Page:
By Harold R. Wanless, University of Miami professor
We talk a lot about how to deal with global warming and sea-level rise and desertification and ocean acidification. We do not focus enough on how to solve it.
The only solution to global warming is to reduce the amount of carbon dioxide in the atmosphere. This can only be done by some combination of two things – stop burning fossil fuels which continue to add to the level of carbon dioxide in the atmosphere and oceans and remove most of the extra carbon dioxide we have put in.
This is not something that will go away by itself. Carbon dioxide stays in the atmosphere for thousands of years and will keep warming the atmosphere for decades and the oceans for centuries even if we stopped burning fossil fuels today. Carbon dioxide is the dominant greenhouse gas driving and increasing atmospheric and ocean warming.
It is helpful to see how America’s leadership has fared so far. This graphic (click on link for higher definition) shows the level of atmospheric carbon dioxide that has been measured on Mona Loa, Hawaii, since 1958 by Scripps Oceanography Institute. Superimposed are the terms of our presidents since JFK.
As you can see, global carbon dioxide levels have continued to climb no matter who or which party was in office. In other words, our leadership (or anyone else’s) has done nothing to slow the increase in carbon dioxide. In fact, the rate of increase is accelerating.
In the 1960s, atmospheric carbon dioxide was increasing 0.8 ppm per year. Since 2014 (the last 5 years of the graph), atmospheric carbon dioxide has more than tripled to about 2.6 ppm per year.
Since the beginning of the industrial revolution in the 1800s, the United States has been responsible for about 25 per cent of the extra carbon dioxide in the atmosphere even though Americans represented only 4.3% of global population in 2017. China, India, and other counties are increasing their global warming influence, but the world is still waiting for us to take the necessary leadership and steps.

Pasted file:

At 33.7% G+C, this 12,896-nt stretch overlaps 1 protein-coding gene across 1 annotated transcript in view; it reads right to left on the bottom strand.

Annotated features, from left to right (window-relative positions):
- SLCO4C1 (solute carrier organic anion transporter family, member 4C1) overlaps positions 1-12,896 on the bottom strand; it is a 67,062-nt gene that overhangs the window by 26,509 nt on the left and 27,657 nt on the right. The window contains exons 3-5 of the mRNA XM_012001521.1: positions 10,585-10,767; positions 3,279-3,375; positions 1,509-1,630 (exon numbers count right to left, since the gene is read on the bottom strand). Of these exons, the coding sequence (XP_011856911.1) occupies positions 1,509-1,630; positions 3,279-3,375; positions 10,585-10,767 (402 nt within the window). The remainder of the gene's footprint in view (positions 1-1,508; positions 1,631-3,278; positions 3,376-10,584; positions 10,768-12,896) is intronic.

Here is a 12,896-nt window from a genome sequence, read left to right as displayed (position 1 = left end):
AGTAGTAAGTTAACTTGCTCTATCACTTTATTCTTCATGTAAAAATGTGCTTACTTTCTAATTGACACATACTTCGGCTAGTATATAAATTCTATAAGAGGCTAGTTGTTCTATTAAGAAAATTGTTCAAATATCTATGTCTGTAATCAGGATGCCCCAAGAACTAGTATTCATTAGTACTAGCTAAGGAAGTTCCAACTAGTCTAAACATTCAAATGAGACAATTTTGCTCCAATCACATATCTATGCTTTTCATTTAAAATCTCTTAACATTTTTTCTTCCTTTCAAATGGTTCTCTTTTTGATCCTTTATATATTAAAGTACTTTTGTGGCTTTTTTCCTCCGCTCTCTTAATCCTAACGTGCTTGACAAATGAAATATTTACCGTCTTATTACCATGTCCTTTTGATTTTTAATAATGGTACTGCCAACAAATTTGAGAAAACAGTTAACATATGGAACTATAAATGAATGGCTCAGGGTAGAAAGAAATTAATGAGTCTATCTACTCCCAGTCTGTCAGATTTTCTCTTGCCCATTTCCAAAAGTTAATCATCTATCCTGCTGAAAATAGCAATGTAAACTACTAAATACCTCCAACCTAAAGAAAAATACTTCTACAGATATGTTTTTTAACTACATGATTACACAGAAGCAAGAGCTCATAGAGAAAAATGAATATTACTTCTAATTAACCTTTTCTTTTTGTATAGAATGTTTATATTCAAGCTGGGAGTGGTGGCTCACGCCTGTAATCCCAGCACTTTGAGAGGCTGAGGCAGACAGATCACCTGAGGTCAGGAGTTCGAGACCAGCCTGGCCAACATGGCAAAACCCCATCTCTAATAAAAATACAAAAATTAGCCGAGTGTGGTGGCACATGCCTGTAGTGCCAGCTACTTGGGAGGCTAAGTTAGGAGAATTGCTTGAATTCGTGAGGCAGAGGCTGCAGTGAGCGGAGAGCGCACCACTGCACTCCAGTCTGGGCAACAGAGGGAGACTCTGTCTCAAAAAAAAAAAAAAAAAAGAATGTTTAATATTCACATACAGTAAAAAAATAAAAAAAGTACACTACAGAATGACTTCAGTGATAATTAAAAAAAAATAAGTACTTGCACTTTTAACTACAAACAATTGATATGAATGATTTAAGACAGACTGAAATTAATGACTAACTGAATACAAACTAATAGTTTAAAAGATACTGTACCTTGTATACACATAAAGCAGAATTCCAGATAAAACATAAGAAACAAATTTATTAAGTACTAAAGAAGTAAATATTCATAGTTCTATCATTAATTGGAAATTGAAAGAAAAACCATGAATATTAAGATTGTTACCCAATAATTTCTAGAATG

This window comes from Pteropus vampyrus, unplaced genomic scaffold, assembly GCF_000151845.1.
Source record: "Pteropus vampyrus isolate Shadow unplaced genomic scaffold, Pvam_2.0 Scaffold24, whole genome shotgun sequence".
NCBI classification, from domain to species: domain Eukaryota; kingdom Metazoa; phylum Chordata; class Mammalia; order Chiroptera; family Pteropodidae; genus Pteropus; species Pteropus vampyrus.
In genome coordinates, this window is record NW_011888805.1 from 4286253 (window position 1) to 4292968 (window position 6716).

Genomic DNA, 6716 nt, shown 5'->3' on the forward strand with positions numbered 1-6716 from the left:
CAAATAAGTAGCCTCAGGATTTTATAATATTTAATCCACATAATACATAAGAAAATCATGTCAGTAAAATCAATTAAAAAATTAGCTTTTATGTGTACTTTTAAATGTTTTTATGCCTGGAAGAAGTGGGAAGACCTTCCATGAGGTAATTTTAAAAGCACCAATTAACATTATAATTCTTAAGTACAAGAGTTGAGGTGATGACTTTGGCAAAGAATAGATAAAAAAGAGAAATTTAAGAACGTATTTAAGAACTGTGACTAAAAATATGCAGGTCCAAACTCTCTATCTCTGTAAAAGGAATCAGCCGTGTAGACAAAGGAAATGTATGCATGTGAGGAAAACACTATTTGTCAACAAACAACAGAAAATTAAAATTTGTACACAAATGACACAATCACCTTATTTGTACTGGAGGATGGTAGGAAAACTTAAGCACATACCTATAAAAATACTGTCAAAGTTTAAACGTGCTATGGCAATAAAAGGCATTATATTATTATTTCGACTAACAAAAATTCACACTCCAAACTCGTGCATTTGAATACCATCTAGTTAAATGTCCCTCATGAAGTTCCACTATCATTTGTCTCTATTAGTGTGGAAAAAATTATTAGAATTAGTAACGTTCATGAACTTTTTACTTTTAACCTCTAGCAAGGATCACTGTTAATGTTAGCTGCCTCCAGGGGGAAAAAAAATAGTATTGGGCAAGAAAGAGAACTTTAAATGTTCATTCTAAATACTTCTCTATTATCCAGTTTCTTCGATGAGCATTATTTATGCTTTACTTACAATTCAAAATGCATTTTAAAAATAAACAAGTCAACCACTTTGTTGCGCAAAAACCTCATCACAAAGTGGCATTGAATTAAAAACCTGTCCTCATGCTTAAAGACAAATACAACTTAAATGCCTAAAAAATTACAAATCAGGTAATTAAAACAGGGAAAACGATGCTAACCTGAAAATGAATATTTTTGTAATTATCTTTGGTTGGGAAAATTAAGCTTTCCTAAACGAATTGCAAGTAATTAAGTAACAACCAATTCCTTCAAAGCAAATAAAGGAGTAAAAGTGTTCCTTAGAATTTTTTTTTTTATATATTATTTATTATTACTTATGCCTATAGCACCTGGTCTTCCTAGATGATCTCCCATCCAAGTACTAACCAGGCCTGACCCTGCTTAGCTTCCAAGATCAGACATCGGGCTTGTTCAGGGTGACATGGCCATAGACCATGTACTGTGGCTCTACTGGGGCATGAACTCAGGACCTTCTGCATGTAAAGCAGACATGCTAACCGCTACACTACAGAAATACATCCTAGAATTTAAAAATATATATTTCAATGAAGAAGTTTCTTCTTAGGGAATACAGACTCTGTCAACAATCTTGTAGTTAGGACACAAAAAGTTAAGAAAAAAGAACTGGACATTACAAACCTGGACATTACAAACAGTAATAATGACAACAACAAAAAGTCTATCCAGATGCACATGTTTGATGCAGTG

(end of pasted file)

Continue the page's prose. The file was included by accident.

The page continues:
Before the industrial revolution, carbon dioxide in the atmosphere was at 280 parts per million (ppm) and sea level and climate were stable to slightly cooling.
Two things provide the perspective for what this dramatic increase means. Superimposed in green are the sea-level rise projected in 1980 (33 feet) and then in 2015 (69 feet) because of increased carbon dioxide levels.
These are based on the global sea levels in the geologic past (Pliocene) when these higher carbon dioxide levels persisted for a period of time. Sea levels were persistently over 30 feet higher about 3.1 million years ago when carbon dioxide was at 340 ppm.
There were also brief periods as recently as 400,000 years ago and repeatedly before 2 million years ago when sea levels were 30 feet higher than today.
1980 is an important date, because the federal government clearly inquired and learned then that global warming was real and serious, but chose to not do anything about it for the next 40 years. This was also the time when petroleum companies and their allies began their aggressive 40 years of denial.
In 2015, atmospheric carbon dioxide levels passed 400 ppm. The last time carbon dioxide levels persisted at 400 ppm was about 3.8 million years ago, and sea level was more than 70 feet above present level.
There were also brief periods with carbon dioxide above 400 ppm beginning about 2.9 million years ago, and these had sea levels 70 feet or more above the present. We are now well above 400 ppm (417 ppm last week) and with no global commitment to slow or reverse the rise.
This is where we are headed because of what we have already done. If we had aggressively taken actions to stop this in 1980, the problem would be about a third to a half of what it is today. Let us hope that we do not look back in 20 or 40 years and say, “If we have only tackled this problem in 2021, it would have been so much easier.”
There are many solutions. We must pursue them all now.
Since we have now warmed the oceans so much to cause accelerating polar ice melt, we must first reduce carbon dioxide in the atmosphere to a level where it will significantly begin cooling the oceans. This will not be easy or quick, but it must be done.
Dr. Harold R. Wanless is Professor of Geography and Regional Studies in the College of Arts and Sciences at the University of Miami, teaching courses on climate and sea level. He is also on the Board of Directors of The Cleo Institute.
“The Invading Sea” is the opinion arm of the Florida Climate Reporting Network, a collaborative of news organizations across the state focusing on the threats posed by the warming climate.